Wed, 26/09/2007 - 08:12
Buy-side use of algorithms is shifting quickly as brokers aggressively deliver an expanding range of customisation services and modularised solutions that allow the buy side to control and manage different electronic trading components, according to a report by the capital markets research and strategic advisory firm Tabb Group.
Before the end of 2008, at least 30 per cent of all algorithm flow will be sent through customised strategies, up from 18 per cent today, as brokers continue to offer customisation to a broader set of clients, according to Tabb Group senior research analyst Adam Sussman.
Sussman is author of a new research note, The Modular Algorithm: The Growing Choice in Buy-side Execution Strategies, which forecasts that the buy-side's use of canned algorithms, which amounted to 58 per cent of the total in 2005, will account for less than half of all algorithm flow by the end of next year.
'The current usage of various algorithms and direct market access tools is not the ideal state for the buy side, but rather the optimal selection based on its current options,' Sussman says in the report.
He argues that for algorithm providers, customisation further feeds the product pipeline for canned algorithms, re-engages buy-side clients on a personal level - something that had been lost as FIX replaced the telephone and entertainment rules became more stringent - and differentiates brands on a crowded shelf of products.
'In the end, this is a buy-side issue because what traders really want is a tool that allows them to control an order using a wide range of variables, a tool that permits them to map the portfolio manager's objectives into an executive strategy,' Sussman says.
'This means an algorithm with a true sense of purpose. Instead of merely wanting all the data they look at incorporated into an algorithm, they want the algorithm to look and react to the data in a specific way.'
Another result of the growing choices among buy-side execution strategies is a steep decline in resources that hedge funds are willing to spend building execution-only algorithms. 'The bare minimum today to build an algorithmic infrastructure is USD1.3 million, with recurring annual costs of USD900,000 and personnel costs account for nearly half of that cost,' Sussman says.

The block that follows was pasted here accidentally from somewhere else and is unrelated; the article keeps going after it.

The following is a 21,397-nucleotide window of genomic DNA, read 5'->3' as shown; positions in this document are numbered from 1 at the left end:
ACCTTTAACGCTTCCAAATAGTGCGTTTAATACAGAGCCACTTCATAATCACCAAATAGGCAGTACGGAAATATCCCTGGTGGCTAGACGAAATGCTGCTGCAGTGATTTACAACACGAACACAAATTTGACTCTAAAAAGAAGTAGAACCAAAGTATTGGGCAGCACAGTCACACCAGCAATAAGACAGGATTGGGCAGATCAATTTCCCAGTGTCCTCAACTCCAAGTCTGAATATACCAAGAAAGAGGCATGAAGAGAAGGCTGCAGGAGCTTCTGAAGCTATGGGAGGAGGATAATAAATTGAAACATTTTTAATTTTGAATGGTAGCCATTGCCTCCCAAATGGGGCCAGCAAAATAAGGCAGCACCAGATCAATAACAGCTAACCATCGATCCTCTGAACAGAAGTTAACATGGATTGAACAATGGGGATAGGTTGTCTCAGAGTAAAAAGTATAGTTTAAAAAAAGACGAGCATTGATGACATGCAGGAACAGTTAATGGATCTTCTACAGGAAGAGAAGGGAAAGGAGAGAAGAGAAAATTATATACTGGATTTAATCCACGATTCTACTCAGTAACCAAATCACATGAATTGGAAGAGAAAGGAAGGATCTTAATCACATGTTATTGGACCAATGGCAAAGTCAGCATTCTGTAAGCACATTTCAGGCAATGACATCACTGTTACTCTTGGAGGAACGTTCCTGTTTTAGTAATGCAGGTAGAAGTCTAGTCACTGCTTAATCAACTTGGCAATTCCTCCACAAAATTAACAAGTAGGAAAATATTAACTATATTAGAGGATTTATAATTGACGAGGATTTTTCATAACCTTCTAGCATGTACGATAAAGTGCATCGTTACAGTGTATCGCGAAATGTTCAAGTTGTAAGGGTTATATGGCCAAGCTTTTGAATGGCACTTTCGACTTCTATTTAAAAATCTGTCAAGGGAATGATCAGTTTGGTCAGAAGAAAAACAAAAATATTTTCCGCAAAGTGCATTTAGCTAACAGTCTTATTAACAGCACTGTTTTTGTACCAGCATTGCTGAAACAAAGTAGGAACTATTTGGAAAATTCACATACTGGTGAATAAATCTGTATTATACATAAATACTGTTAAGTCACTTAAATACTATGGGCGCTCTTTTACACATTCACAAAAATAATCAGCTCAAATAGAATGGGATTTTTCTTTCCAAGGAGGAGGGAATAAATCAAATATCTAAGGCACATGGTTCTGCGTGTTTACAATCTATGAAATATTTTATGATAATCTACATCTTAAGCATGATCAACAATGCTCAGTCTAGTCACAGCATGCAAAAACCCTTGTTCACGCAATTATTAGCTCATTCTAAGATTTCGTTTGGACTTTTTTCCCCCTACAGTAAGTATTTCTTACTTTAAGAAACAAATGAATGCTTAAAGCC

In 2005, he argues, there was little choice for a hedge fund to build its own algorithms. But with customisation services and modular technologies, Tabb Group believes that proprietary algorithmic usage will decline from 88 per cent of all hedge fund algorithmic flow to 67 per cent by the end of next year.
Sussman notes that several quantitative hedge funds chose to split scheduling and routing responsibilities, with the scheduling component kept in-house because deciding when to route is dependent upon proprietary data such as the expected alpha among a list of stocks. However, these funds are outsourcing routing decisions to their brokers.
'The latest generation of algorithms automates this functionality through the use of a 'would' option that trades according to a participation strategy but would simultaneously hunt for additional liquidity among dark pools,' he says.
The 20-page research paper covers recent progress in the equity algorithmic space, trends in algorithmic functional areas, hedge funds' algorithmic flow distribution, the role of customisation within this process such as algorithm development kits, the beta release of FIXatdl (FIX algorithmic trading definition language) and complex event processors and future product enhancements based on the custom work being done today.
The information for the report was collected from conversations conducted with buy-side traders and electronic trading executives at sell-side firms in July and supported by analysis of primary data drawn from existing Tabb Group research. The firm was founded in 2003 and uses the interview-based research methodology developed by founder Larry Tabb.
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